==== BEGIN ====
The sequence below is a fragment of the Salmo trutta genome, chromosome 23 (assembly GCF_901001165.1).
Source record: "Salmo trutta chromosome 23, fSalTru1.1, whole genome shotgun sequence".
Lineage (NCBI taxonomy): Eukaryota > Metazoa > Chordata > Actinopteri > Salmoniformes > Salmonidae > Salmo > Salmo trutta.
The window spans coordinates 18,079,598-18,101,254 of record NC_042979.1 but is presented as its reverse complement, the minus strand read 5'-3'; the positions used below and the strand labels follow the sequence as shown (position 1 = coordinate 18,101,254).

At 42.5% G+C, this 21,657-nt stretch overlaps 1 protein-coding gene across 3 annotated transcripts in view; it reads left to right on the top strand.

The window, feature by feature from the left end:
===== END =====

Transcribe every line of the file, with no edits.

The sequence below is a fragment of the Salmo trutta genome, chromosome 23 (assembly GCF_901001165.1).
Source record: "Salmo trutta chromosome 23, fSalTru1.1, whole genome shotgun sequence".
Lineage (NCBI taxonomy): Eukaryota > Metazoa > Chordata > Actinopteri > Salmoniformes > Salmonidae > Salmo > Salmo trutta.
The window spans coordinates 18,079,598-18,101,254 of record NC_042979.1 but is presented as its reverse complement, the minus strand read 5'-3'; the positions used below and the strand labels follow the sequence as shown (position 1 = coordinate 18,101,254).

At 42.5% G+C, this 21,657-nt stretch overlaps 1 protein-coding gene across 3 annotated transcripts in view; it reads left to right on the top strand.

The window, feature by feature from the left end: